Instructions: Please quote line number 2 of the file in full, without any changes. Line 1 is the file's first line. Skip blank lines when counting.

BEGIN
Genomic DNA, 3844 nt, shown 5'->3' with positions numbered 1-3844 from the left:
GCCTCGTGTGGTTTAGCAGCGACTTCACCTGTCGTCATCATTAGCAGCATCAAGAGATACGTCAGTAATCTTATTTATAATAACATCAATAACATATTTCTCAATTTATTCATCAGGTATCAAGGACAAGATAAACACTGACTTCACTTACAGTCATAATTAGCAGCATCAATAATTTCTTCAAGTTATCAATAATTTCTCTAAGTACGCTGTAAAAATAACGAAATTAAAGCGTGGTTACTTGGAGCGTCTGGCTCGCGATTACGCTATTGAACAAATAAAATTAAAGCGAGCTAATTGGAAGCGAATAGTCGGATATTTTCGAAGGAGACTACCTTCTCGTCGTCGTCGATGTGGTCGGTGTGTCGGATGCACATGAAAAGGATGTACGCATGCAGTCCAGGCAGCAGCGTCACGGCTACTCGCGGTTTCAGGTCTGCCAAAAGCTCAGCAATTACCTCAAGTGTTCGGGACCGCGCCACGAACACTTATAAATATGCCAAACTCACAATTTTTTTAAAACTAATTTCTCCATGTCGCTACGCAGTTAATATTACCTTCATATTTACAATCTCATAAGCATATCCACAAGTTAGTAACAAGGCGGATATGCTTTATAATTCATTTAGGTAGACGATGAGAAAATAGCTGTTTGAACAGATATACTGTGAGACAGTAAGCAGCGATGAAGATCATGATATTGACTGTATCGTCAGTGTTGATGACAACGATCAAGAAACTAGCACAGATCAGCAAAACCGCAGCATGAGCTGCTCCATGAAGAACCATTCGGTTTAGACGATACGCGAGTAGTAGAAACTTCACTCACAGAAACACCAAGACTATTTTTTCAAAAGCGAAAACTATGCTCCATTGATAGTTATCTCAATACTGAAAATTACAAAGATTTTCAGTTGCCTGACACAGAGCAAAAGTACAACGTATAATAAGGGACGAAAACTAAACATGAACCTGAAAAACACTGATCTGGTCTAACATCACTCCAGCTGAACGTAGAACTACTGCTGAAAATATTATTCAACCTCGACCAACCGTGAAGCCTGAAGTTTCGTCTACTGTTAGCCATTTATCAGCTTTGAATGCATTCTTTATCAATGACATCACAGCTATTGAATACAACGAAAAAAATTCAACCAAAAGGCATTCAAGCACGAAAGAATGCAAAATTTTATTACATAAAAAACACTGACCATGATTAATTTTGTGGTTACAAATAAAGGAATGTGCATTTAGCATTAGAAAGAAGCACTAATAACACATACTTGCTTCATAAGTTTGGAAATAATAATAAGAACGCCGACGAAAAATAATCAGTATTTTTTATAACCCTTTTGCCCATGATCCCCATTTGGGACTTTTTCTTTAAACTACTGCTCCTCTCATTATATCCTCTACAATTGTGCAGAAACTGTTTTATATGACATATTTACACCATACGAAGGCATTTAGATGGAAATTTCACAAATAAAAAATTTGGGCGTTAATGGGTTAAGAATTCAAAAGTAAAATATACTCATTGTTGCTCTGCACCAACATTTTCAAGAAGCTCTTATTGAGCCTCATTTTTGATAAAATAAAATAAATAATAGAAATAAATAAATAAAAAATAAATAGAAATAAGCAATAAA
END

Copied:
GCCTCGTGTGGTTTAGCAGCGACTTCACCTGTCGTCATCATTAGCAGCATCAAGAGATACGTCAGTAATCTTATTTATAATAACATCAATAACATATTTCTCAATTTATTCATCAGGTATCAAGGACAAGATAAACACTGACTTCACTTACAGTCATAATTAGCAGCATCAATAATTTCTTCAAGTTATCAATAATTTCTCTAAGTACGCTGTAAAAATAACGAAATTAAAGCGTGGTTACTTGGAGCGTCTGGCTCGCGATTACGCTATTGAACAAATAAAATTAAAGCGAGCTAATTGGAAGCGAATAGTCGGATATTTTCGAAGGAGACTACCTTCTCGTCGTCGTCGATGTGGTCGGTGTGTCGGATGCACATGAAAAGGATGTACGCATGCAGTCCAGGCAGCAGCGTCACGGCTACTCGCGGTTTCAGGTCTGCCAAAAGCTCAGCAATTACCTCAAGTGTTCGGGACCGCGCCACGAACACTTATAAATATGCCAAACTCACAATTTTTTTAAAACTAATTTCTCCATGTCGCTACGCAGTTAATATTACCTTCATATTTACAATCTCATAAGCATATCCACAAGTTAGTAACAAGGCGGATATGCTTTATAATTCATTTAGGTAGACGATGAGAAAATAGCTGTTTGAACAGATATACTGTGAGACAGTAAGCAGCGATGAAGATCATGATATTGACTGTATCGTCAGTGTTGATGACAACGATCAAGAAACTAGCACAGATCAGCAAAACCGCAGCATGAGCTGCTCCATGAAGAACCATTCGGTTTAGACGATACGCGAGTAGTAGAAACTTCACTCACAGAAACACCAAGACTATTTTTTCAAAAGCGAAAACTATGCTCCATTGATAGTTATCTCAATACTGAAAATTACAAAGATTTTCAGTTGCCTGACACAGAGCAAAAGTACAACGTATAATAAGGGACGAAAACTAAACATGAACCTGAAAAACACTGATCTGGTCTAACATCACTCCAGCTGAACGTAGAACTACTGCTGAAAATATTATTCAACCTCGACCAACCGTGAAGCCTGAAGTTTCGTCTACTGTTAGCCATTTATCAGCTTTGAATGCATTCTTTATCAATGACATCACAGCTATTGAATACAACGAAAAAAATTCAACCAAAAGGCATTCAAGCACGAAAGAATGCAAAATTTTATTACATAAAAAACACTGACCATGATTAATTTTGTGGTTACAAATAAAGGAATGTGCATTTAGCATTAGAAAGAAGCACTAATAACACATACTTGCTTCATAAGTTTGGAAATAATAATAAGAACGCCGACGAAAAATAATCAGTATTTTTTATAACCCTTTTGCCCATGATCCCCATTTGGGACTTTTTCTTTAAACTACTGCTCCTCTCATTATATCCTCTACAATTGTGCAGAAACTGTTTTATATGACATATTTACACCATACGAAGGCATTTAGATGGAAATTTCACAAATAAAAAATTTGGGCGTTAATGGGTTAAGAATTCAAAAGTAAAATATACTCATTGTTGCTCTGCACCAACATTTTCAAGAAGCTCTTATTGAGCCTCATTTTTGATAAAATAAAATAAATAATAGAAATAAATAAATAAAAAATAAATAGAAATAAGCAATAAA